Cash Paymaster Service was awarded the tender – a decision Allpay challenged in the North Gauteng High Court in August 2012, on the basis of alleged irregularities in the tender process.
Allpay alleged that Cash Paymaster Service should not have been awarded the tender because it failed to meet several of Sassa's requirements: it did not submit separate provincial bids for all nine provinces, Sassa had not verified its BEE partners' capacity to perform their obligations.
Allpay also claimed the bid evaluation committee had a problematic composition.
'Illegal and invalid'
The company wanted to interdict Sassa from implementing the tender and for the court to review the contract.
That court found that the tender process was "illegal and invalid" but did not set aside the tender because doing so would interrupt the distribution of social grants.
But Sassa made an application to the Supreme Court of Appeal. At this point, Allpay tried to introduce "new" evidence of corruption – a recording of a conversation with a whistleblower who was a secretary for the bid committee. The official called the tender process "farcical" and alleged that Hulley was being paid by Cash Paymaster Service to swing the tender in their favour.
But the Constitutional Court heard on Tuesday that the whistleblower backtracked slightly, telling Sassa that he did not intend to imply that the process was corrupt, and that he merely meant that "shortcuts" were taken.
Cash Paymaster Service also told the court that it did not pay Hulley.
The appeal court refused to hear this "new" evidence, calling it "hearsay", and it upheld Sassa's appeal. It found that although the tender had been peppered with irregularities, this was not grounds for it to be cancelled, as these irregularities were "inconsequential".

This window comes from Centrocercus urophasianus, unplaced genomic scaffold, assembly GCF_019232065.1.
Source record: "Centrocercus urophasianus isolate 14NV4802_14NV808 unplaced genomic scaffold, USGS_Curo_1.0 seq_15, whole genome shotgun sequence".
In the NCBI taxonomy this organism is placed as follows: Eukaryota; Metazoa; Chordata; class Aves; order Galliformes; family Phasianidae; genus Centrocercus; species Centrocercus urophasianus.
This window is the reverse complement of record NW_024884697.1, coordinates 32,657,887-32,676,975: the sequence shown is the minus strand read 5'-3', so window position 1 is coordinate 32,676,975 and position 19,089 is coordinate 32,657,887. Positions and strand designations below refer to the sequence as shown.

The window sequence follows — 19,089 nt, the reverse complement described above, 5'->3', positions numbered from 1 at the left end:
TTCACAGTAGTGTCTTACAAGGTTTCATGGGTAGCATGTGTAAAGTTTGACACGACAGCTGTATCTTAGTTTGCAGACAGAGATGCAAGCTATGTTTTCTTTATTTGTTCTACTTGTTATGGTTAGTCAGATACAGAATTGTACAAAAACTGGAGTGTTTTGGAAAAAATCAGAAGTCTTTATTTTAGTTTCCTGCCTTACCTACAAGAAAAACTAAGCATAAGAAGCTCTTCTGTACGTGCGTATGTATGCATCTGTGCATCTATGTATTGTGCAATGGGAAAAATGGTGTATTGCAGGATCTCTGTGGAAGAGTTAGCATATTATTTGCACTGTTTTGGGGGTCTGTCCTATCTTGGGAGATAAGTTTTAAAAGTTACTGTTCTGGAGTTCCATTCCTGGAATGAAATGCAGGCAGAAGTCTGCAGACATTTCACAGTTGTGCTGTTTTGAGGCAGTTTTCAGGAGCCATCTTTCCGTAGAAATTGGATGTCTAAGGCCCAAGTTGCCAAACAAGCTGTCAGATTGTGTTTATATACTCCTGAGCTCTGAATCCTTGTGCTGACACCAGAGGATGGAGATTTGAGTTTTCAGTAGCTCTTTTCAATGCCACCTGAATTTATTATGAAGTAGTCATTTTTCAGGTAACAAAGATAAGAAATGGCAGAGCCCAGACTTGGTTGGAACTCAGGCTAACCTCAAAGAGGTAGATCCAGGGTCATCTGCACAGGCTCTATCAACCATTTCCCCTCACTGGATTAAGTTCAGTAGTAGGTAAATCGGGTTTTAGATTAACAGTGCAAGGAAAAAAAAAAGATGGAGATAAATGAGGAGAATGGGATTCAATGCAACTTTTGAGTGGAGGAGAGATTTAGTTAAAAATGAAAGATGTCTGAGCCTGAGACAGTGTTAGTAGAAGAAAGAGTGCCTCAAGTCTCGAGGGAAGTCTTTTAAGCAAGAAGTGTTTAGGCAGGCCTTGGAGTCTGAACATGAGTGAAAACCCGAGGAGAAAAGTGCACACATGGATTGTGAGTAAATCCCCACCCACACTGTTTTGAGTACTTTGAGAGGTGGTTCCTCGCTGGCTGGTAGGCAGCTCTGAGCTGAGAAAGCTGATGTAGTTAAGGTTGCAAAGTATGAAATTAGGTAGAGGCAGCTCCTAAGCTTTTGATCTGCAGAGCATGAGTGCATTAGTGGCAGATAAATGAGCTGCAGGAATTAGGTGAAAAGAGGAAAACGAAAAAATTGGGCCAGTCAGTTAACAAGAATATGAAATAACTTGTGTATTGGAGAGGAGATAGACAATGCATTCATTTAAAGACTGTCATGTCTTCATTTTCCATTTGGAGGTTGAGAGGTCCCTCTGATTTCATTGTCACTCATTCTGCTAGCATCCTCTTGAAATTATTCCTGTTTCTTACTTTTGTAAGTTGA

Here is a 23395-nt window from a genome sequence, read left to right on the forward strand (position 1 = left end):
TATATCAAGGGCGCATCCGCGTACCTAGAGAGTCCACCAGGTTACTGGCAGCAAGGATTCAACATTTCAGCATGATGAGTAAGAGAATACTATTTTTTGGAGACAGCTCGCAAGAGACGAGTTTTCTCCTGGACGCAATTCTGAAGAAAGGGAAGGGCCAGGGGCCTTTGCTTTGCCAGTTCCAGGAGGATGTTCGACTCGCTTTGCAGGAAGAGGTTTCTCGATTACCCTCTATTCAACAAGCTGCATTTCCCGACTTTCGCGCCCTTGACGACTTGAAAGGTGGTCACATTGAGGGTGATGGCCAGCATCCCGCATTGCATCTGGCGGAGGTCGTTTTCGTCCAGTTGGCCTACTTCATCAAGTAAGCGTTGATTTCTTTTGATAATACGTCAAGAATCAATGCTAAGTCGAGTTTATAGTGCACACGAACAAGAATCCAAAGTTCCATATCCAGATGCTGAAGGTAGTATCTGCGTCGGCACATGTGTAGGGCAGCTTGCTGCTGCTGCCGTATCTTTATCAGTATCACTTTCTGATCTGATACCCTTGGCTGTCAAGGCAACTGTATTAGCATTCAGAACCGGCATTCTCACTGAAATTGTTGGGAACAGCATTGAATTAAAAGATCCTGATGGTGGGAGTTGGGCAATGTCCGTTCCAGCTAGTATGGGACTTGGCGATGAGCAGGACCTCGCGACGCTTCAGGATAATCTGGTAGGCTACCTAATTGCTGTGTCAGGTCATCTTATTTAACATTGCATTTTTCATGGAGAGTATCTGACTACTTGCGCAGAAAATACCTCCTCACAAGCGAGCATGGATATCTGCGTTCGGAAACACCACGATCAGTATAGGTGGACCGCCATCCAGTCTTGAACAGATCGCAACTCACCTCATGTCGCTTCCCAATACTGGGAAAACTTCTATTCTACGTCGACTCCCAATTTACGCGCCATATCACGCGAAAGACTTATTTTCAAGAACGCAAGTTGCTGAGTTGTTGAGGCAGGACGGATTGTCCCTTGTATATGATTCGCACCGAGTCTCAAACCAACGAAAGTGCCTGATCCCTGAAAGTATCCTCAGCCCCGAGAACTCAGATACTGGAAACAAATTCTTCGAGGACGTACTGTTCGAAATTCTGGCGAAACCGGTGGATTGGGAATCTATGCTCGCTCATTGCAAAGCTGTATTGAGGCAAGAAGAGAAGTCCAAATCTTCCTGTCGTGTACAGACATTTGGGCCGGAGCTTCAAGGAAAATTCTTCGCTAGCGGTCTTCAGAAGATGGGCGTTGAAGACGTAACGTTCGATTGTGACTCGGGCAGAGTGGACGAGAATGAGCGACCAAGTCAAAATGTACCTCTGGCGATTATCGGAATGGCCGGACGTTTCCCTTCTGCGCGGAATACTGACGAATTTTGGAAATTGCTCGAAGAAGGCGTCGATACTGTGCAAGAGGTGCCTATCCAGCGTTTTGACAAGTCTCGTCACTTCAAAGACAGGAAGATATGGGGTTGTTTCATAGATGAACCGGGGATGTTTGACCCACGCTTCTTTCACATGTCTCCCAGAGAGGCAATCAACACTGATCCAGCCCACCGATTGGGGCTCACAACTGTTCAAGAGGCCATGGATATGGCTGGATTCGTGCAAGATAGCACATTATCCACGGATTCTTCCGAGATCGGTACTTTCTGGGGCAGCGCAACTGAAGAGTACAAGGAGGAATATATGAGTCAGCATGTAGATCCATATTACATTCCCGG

'Just another tender case'
This is the ruling that Allpay wants the Constitutional Court to review.
Marcus argued on Tuesday that this was "not just another tender case", as suggested by the appeal court.
"The magnitude of the tender aside, the appeal court failed to engage with the substantive requirements of section 217 of the Constitution and the Public Finance Management Act [PFMA]."
He said the irregularities were not inconsequential but go to the "core" of fair tendering and the spending of public funds. He said the appeal court had "closed its eyes" to these issues.
Section 217 requires procurement to be "in accordance with a system which is fair, equitable, transparent, competitive and cost-effective", while the PFMA gives effect to this section.
The constitutional issues to be decided by the court, according to Allpay, were threefold: firstly, what types of administrative irregularities might cause a tender to be declared invalid? Allpay said the court wanted the court to clarify what the constitutional standard for invalidity was.
Secondly, the court needed to decide what type of remedy was just upon a finding of illegality. The third constitutional issue was how the courts should deal with evidence of serious irregularity.
But Cash Paymaster Service and Sassa said the order should not be reviewed because Cash Paymaster Service remained the rightful winner of the award, and the "hearsay" allegations of corruption could not be introduced during review proceedings.
Cilliers added that while the "administrative action" may have been "less than perfect", this did not constitute sufficient grounds to scrap the entire tender.
Both respondents also said there were no constitutional matters for the court to decide.
Sassa said Allpay had merely "dressed up" the "issues" as constitutional matters. "In substance the issues fall to be decided on the facts, as was done by the appeal court," Cilliers said.